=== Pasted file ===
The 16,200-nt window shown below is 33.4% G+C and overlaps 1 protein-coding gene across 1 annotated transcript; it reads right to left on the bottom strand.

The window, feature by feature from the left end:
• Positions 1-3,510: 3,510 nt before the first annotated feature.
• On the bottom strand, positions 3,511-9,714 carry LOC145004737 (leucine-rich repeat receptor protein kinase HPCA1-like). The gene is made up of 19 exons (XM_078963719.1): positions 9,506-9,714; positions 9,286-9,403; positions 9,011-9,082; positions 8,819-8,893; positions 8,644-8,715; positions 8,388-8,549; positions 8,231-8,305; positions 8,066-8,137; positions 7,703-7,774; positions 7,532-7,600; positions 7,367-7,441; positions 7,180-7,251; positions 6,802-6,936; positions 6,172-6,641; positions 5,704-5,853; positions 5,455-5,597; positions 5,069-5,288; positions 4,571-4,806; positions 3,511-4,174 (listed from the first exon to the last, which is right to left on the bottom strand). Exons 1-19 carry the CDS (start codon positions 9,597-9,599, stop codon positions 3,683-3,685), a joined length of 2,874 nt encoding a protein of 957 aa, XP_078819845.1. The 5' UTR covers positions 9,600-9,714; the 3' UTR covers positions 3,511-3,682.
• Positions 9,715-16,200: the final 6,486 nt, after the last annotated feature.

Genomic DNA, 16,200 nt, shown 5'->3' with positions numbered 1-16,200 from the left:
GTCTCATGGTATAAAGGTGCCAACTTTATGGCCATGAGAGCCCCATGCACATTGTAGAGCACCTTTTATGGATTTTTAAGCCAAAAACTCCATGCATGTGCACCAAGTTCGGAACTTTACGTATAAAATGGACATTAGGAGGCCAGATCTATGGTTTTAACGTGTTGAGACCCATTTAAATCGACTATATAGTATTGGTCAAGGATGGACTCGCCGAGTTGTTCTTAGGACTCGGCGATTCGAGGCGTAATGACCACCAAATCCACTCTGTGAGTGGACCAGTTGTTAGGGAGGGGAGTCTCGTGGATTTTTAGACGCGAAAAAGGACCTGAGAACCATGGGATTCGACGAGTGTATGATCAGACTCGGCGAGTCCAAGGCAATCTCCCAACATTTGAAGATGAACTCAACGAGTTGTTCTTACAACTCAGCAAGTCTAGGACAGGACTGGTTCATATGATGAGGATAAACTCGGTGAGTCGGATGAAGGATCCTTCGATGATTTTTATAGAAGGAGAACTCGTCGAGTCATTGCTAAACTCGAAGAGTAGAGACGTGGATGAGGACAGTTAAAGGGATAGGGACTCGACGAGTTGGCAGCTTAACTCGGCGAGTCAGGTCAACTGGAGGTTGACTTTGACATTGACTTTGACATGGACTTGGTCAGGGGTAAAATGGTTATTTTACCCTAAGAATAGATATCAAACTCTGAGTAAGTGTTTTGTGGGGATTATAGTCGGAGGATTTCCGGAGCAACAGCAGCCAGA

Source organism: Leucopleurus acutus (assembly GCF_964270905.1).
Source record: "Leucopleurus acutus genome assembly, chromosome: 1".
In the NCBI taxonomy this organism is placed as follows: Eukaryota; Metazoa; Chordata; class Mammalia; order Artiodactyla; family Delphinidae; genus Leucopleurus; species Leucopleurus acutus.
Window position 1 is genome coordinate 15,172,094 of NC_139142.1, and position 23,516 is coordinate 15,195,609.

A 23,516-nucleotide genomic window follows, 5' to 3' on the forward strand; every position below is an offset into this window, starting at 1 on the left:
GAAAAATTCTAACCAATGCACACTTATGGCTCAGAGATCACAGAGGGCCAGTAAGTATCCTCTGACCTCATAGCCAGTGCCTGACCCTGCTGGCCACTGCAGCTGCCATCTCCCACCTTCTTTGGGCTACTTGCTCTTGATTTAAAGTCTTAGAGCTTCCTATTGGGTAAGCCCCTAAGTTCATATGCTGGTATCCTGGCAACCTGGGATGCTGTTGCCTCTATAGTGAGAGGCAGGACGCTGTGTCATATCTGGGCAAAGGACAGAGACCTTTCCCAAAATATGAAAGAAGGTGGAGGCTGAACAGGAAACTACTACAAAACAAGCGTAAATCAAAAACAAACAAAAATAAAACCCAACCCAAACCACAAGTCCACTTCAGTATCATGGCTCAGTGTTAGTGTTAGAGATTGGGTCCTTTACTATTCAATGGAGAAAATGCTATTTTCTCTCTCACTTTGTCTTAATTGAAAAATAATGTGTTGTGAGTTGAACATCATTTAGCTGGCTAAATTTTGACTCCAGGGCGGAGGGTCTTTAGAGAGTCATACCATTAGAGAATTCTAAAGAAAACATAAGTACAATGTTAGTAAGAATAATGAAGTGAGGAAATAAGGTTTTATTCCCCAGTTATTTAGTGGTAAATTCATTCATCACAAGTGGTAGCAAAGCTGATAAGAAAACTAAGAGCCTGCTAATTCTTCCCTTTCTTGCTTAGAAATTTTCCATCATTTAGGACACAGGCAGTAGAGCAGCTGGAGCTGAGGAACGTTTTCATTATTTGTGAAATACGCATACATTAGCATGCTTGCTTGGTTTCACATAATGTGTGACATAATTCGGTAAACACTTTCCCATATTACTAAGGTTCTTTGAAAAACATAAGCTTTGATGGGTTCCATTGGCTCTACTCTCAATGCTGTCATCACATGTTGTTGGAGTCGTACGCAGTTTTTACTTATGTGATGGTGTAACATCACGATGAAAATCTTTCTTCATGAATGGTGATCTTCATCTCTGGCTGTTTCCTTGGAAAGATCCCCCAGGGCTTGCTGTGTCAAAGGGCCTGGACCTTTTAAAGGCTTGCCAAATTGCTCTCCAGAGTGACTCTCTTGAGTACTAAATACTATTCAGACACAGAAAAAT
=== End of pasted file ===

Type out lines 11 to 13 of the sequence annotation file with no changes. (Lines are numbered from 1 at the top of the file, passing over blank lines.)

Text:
Window position 1 is genome coordinate 15,172,094 of NC_139142.1, and position 23,516 is coordinate 15,195,609.

A 23,516-nucleotide genomic window follows, 5' to 3' on the forward strand; every position below is an offset into this window, starting at 1 on the left:
GAAAAATTCTAACCAATGCACACTTATGGCTCAGAGATCACAGAGGGCCAGTAAGTATCCTCTGACCTCATAGCCAGTGCCTGACCCTGCTGGCCACTGCAGCTGCCATCTCCCACCTTCTTTGGGCTACTTGCTCTTGATTTAAAGTCTTAGAGCTTCCTATTGGGTAAGCCCCTAAGTTCATATGCTGGTATCCTGGCAACCTGGGATGCTGTTGCCTCTATAGTGAGAGGCAGGACGCTGTGTCATATCTGGGCAAAGGACAGAGACCTTTCCCAAAATATGAAAGAAGGTGGAGGCTGAACAGGAAACTACTACAAAACAAGCGTAAATCAAAAACAAACAAAAATAAAACCCAACCCAAACCACAAGTCCACTTCAGTATCATGGCTCAGTGTTAGTGTTAGAGATTGGGTCCTTTACTATTCAATGGAGAAAATGCTATTTTCTCTCTCACTTTGTCTTAATTGAAAAATAATGTGTTGTGAGTTGAACATCATTTAGCTGGCTAAATTTTGACTCCAGGGCGGAGGGTCTTTAGAGAGTCATACCATTAGAGAATTCTAAAGAAAACATAAGTACAATGTTAGTAAGAATAATGAAGTGAGGAAATAAGGTTTTATTCCCCAGTTATTTAGTGGTAAATTCATTCATCACAAGTGGTAGCAAAGCTGATAAGAAAACTAAGAGCCTGCTAATTCTTCCCTTTCTTGCTTAGAAATTTTCCATCATTTAGGACACAGGCAGTAGAGCAGCTGGAGCTGAGGAACGTTTTCATTATTTGTGAAATACGCATACATTAGCATGCTTGCTTGGTTTCACATAATGTGTGACATAATTCGGTAAACACTTTCCCATATTACTAAGGTTCTTTGAAAAACATAAGCTTTGATGGGTTCCATTGGCTCTACTCTCAATGCTGTCATCACATGTTGTTGGAGTCGTACGCAGTTTTTACTTATGTGATGGTGTAACATCACGATGAAAATCTTTCTTCATGAATGGTGATCTTCATCTCTGGCTGTTTCCTTGGAAAGATCCCCCAGGGCTTGCTGTGTCAAAGGGCCTGGACCTTTTAAAGGCTTGCCAAATTGCTCTCCAGAGTGACTCTCTTGAGTACTAAATACTATTCAGACACAGAAAAAT